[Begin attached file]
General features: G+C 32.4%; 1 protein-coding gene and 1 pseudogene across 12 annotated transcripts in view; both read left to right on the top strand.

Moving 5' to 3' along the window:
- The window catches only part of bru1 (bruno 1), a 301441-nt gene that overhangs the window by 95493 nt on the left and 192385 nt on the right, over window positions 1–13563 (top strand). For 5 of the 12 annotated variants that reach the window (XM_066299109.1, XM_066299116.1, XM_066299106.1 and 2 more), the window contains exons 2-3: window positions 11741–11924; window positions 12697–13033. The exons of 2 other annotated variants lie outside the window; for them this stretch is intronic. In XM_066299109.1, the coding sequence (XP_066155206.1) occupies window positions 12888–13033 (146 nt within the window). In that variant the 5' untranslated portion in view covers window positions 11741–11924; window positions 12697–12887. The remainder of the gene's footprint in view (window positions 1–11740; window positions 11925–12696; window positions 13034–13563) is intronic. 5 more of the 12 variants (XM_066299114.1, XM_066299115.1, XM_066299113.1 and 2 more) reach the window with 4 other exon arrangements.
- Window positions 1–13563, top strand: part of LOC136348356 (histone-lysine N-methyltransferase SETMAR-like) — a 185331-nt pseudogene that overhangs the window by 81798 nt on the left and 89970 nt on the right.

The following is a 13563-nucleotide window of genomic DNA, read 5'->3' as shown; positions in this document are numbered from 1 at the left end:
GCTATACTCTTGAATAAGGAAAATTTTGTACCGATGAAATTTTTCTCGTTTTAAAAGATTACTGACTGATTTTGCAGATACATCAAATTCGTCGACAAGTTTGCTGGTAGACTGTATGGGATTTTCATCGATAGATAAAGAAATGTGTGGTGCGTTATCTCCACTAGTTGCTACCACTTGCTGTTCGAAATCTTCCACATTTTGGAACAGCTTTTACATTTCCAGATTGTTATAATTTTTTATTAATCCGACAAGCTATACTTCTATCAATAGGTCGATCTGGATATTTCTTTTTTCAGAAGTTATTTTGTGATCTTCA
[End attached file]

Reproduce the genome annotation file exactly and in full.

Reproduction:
General features: G+C 32.4%; 1 protein-coding gene and 1 pseudogene across 12 annotated transcripts in view; both read left to right on the top strand.

Moving 5' to 3' along the window:
- The window catches only part of bru1 (bruno 1), a 301441-nt gene that overhangs the window by 95493 nt on the left and 192385 nt on the right, over window positions 1–13563 (top strand). For 5 of the 12 annotated variants that reach the window (XM_066299109.1, XM_066299116.1, XM_066299106.1 and 2 more), the window contains exons 2-3: window positions 11741–11924; window positions 12697–13033. The exons of 2 other annotated variants lie outside the window; for them this stretch is intronic. In XM_066299109.1, the coding sequence (XP_066155206.1) occupies window positions 12888–13033 (146 nt within the window). In that variant the 5' untranslated portion in view covers window positions 11741–11924; window positions 12697–12887. The remainder of the gene's footprint in view (window positions 1–11740; window positions 11925–12696; window positions 13034–13563) is intronic. 5 more of the 12 variants (XM_066299114.1, XM_066299115.1, XM_066299113.1 and 2 more) reach the window with 4 other exon arrangements.
- Window positions 1–13563, top strand: part of LOC136348356 (histone-lysine N-methyltransferase SETMAR-like) — a 185331-nt pseudogene that overhangs the window by 81798 nt on the left and 89970 nt on the right.

The following is a 13563-nucleotide window of genomic DNA, read 5'->3' as shown; positions in this document are numbered from 1 at the left end:
GCTATACTCTTGAATAAGGAAAATTTTGTACCGATGAAATTTTTCTCGTTTTAAAAGATTACTGACTGATTTTGCAGATACATCAAATTCGTCGACAAGTTTGCTGGTAGACTGTATGGGATTTTCATCGATAGATAAAGAAATGTGTGGTGCGTTATCTCCACTAGTTGCTACCACTTGCTGTTCGAAATCTTCCACATTTTGGAACAGCTTTTACATTTCCAGATTGTTATAATTTTTTATTAATCCGACAAGCTATACTTCTATCAATAGGTCGATCTGGATATTTCTTTTTTCAGAAGTTATTTTGTGATCTTCA